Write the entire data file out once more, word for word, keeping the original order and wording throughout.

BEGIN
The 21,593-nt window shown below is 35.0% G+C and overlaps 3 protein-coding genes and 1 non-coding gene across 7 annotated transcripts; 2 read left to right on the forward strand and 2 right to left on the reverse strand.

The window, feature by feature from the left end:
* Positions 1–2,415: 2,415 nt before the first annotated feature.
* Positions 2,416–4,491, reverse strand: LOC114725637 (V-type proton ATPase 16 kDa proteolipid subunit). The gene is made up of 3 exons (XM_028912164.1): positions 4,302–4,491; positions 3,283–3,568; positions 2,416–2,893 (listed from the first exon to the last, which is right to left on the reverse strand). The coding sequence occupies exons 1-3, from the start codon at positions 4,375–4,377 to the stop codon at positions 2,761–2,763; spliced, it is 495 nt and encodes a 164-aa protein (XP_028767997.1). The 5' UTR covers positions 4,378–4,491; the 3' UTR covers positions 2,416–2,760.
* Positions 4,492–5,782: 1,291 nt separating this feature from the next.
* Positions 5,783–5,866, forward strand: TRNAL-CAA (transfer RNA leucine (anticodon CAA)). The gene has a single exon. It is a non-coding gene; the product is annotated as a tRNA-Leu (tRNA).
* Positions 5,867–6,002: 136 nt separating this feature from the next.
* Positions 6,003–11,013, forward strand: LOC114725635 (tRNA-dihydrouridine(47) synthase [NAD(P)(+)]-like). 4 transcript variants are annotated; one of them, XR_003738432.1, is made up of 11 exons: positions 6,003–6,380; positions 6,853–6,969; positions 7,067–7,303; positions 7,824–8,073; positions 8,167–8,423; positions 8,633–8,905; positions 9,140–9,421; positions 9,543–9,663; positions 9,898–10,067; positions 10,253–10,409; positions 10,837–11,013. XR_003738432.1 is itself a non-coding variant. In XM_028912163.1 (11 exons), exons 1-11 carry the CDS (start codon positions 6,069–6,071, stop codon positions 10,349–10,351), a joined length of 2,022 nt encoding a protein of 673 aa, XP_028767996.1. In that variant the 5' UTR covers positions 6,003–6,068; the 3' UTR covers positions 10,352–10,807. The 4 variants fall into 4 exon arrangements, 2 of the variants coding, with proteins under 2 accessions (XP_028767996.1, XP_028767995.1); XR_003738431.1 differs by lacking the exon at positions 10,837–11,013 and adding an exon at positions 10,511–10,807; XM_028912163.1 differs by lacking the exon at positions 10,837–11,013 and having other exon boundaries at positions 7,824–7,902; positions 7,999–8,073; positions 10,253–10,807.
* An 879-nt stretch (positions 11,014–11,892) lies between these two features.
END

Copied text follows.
The 21,593-nt window shown below is 35.0% G+C and overlaps 3 protein-coding genes and 1 non-coding gene across 7 annotated transcripts; 2 read left to right on the forward strand and 2 right to left on the reverse strand.

The window, feature by feature from the left end:
* Positions 1–2,415: 2,415 nt before the first annotated feature.
* Positions 2,416–4,491, reverse strand: LOC114725637 (V-type proton ATPase 16 kDa proteolipid subunit). The gene is made up of 3 exons (XM_028912164.1): positions 4,302–4,491; positions 3,283–3,568; positions 2,416–2,893 (listed from the first exon to the last, which is right to left on the reverse strand). The coding sequence occupies exons 1-3, from the start codon at positions 4,375–4,377 to the stop codon at positions 2,761–2,763; spliced, it is 495 nt and encodes a 164-aa protein (XP_028767997.1). The 5' UTR covers positions 4,378–4,491; the 3' UTR covers positions 2,416–2,760.
* Positions 4,492–5,782: 1,291 nt separating this feature from the next.
* Positions 5,783–5,866, forward strand: TRNAL-CAA (transfer RNA leucine (anticodon CAA)). The gene has a single exon. It is a non-coding gene; the product is annotated as a tRNA-Leu (tRNA).
* Positions 5,867–6,002: 136 nt separating this feature from the next.
* Positions 6,003–11,013, forward strand: LOC114725635 (tRNA-dihydrouridine(47) synthase [NAD(P)(+)]-like). 4 transcript variants are annotated; one of them, XR_003738432.1, is made up of 11 exons: positions 6,003–6,380; positions 6,853–6,969; positions 7,067–7,303; positions 7,824–8,073; positions 8,167–8,423; positions 8,633–8,905; positions 9,140–9,421; positions 9,543–9,663; positions 9,898–10,067; positions 10,253–10,409; positions 10,837–11,013. XR_003738432.1 is itself a non-coding variant. In XM_028912163.1 (11 exons), exons 1-11 carry the CDS (start codon positions 6,069–6,071, stop codon positions 10,349–10,351), a joined length of 2,022 nt encoding a protein of 673 aa, XP_028767996.1. In that variant the 5' UTR covers positions 6,003–6,068; the 3' UTR covers positions 10,352–10,807. The 4 variants fall into 4 exon arrangements, 2 of the variants coding, with proteins under 2 accessions (XP_028767996.1, XP_028767995.1); XR_003738431.1 differs by lacking the exon at positions 10,837–11,013 and adding an exon at positions 10,511–10,807; XM_028912163.1 differs by lacking the exon at positions 10,837–11,013 and having other exon boundaries at positions 7,824–7,902; positions 7,999–8,073; positions 10,253–10,807.
* An 879-nt stretch (positions 11,014–11,892) lies between these two features.